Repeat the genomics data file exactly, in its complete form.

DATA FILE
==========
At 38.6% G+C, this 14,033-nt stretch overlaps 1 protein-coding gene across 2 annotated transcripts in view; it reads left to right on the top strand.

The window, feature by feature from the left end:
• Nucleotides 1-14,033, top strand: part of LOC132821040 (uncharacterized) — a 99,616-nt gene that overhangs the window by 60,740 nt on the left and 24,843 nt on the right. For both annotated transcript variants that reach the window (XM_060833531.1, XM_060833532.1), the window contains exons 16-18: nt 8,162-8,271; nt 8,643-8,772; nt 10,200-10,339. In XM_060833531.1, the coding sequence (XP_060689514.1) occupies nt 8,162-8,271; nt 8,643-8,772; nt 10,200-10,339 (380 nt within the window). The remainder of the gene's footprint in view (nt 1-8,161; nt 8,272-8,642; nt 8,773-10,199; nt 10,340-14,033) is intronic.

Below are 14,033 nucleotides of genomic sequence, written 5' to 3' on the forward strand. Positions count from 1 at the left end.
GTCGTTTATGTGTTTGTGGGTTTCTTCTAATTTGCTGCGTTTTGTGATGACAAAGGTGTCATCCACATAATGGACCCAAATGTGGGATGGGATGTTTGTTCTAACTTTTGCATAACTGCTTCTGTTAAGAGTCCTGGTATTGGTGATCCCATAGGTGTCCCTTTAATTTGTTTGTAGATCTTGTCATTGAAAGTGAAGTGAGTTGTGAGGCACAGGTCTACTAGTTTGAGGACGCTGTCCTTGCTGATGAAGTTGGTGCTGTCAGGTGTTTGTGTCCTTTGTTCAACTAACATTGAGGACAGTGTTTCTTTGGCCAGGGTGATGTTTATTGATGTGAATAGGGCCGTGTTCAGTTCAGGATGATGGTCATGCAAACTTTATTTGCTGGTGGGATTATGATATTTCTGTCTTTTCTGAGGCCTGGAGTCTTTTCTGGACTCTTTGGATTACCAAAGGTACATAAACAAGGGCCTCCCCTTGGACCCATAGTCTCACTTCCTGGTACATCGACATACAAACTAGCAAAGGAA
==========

At 38.6% G+C, this 14,033-nt stretch overlaps 1 protein-coding gene across 2 annotated transcripts in view; it reads left to right on the top strand.

The window, feature by feature from the left end:
• Nucleotides 1-14,033, top strand: part of LOC132821040 (uncharacterized) — a 99,616-nt gene that overhangs the window by 60,740 nt on the left and 24,843 nt on the right. For both annotated transcript variants that reach the window (XM_060833531.1, XM_060833532.1), the window contains exons 16-18: nt 8,162-8,271; nt 8,643-8,772; nt 10,200-10,339. In XM_060833531.1, the coding sequence (XP_060689514.1) occupies nt 8,162-8,271; nt 8,643-8,772; nt 10,200-10,339 (380 nt within the window). The remainder of the gene's footprint in view (nt 1-8,161; nt 8,272-8,642; nt 8,773-10,199; nt 10,340-14,033) is intronic.

Below are 14,033 nucleotides of genomic sequence, written 5' to 3' on the forward strand. Positions count from 1 at the left end.
GTCGTTTATGTGTTTGTGGGTTTCTTCTAATTTGCTGCGTTTTGTGATGACAAAGGTGTCATCCACATAATGGACCCAAATGTGGGATGGGATGTTTGTTCTAACTTTTGCATAACTGCTTCTGTTAAGAGTCCTGGTATTGGTGATCCCATAGGTGTCCCTTTAATTTGTTTGTAGATCTTGTCATTGAAAGTGAAGTGAGTTGTGAGGCACAGGTCTACTAGTTTGAGGACGCTGTCCTTGCTGATGAAGTTGGTGCTGTCAGGTGTTTGTGTCCTTTGTTCAACTAACATTGAGGACAGTGTTTCTTTGGCCAGGGTGATGTTTATTGATGTGAATAGGGCCGTGTTCAGTTCAGGATGATGGTCATGCAAACTTTATTTGCTGGTGGGATTATGATATTTCTGTCTTTTCTGAGGCCTGGAGTCTTTTCTGGACTCTTTGGATTACCAAAGGTACATAAACAAGGGCCTCCCCTTGGACCCATAGTCTCACTTCCTGGTACATCGACATACAAACTAGCAAAGGAA